5 Digital Workers You’ll be Meeting Soon

5 Digital Workers You’ll be Meeting Soon

Together these digital workers are increasingly taking care of all repetitive, rule-based tasks and freeing humans to tackle the parts of the job that require thinking out of the box, engaging with complex social interactions and performing physical tasks that robots struggle to get right.

by Ryan Falkenberg AI and machine learning are here and working away in a company near you, and on your phone, in your car and in all sorts of plac

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by Ryan Falkenberg

AI and machine learning are here and working away in a company near you, and on your phone, in your car and in all sorts of places online. These technologies are most visible in the workplace in the form of digital workers, who are not a thing of the future but are already here, dealing with clients and handling all sorts of tasks.

If you’ve not encountered one yet, you will soon.

Below we outline five types of digital worker you’ll likely have on your team in the immediate future if you don’t already.

  1. The natural language boff – this colleague is a language specialist, who is able to understand natural language and have a conversation with a person in the language of their choice. Some do this using voice, like Siri, and others do it using free text – like chatbots.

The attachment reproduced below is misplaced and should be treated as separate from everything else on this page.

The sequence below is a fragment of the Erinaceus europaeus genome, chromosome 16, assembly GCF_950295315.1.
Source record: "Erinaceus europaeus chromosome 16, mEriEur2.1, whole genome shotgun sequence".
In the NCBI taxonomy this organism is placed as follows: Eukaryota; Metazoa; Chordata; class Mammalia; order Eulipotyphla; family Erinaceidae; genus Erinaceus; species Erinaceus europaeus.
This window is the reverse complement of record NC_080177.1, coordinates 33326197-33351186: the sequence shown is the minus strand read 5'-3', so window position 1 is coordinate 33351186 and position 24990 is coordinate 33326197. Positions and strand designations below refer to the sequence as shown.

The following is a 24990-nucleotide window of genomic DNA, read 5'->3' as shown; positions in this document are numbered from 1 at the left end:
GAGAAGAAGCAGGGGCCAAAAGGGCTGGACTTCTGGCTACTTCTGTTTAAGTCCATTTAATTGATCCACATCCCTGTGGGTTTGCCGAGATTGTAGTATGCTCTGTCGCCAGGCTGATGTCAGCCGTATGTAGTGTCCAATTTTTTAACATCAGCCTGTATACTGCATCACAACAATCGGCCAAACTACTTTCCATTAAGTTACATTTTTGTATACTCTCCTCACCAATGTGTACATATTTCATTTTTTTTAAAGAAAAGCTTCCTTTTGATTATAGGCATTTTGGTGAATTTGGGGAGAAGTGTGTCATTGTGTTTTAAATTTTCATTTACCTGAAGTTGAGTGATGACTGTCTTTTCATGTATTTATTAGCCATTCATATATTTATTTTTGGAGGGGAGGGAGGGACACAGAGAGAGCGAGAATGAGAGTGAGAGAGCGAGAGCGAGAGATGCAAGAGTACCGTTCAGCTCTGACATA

2. The process navigator – this digital worker makes rule-based decisions and actions in line with all product, policy and procedures and, like the maps apps on your phone, navigates you through the decisions and actions you need to perform in a consistent, compliant and context-relevant way.
  3. The data reader – this digital worker is a specialist at reading information off documents and images and converting it into a format that can be used by the other digital workers to execute their tasks. This is very useful for automating the capture of scanned order forms or pdfs.
  4. The predictor – this cognitive system or algorithm is a specialist in making predictions from data patterns and is very helpful, for example, in determining what your customers will want to buy next based on their purchase history or assessing if they are a fraud risk based on a huge range of possible predictors gleaned off multiple data sources.
  5. The system processor – These workers are specialists in performing system actions; an activity that is often categorised as robotic process automation. They do this using existing system screens, just like a person would do it, only a lot quicker. For example, if you were asked to create a new client account in your CRM, the process you may need to follow is to first look up the account details off a specific spreadsheet and then copy across the details into the relevant fields across different screens in your CRM. Well, your system worker can now do this for you in a fraction of the time while you continue working on more important things – all you need to do is trigger your system worker and off they go.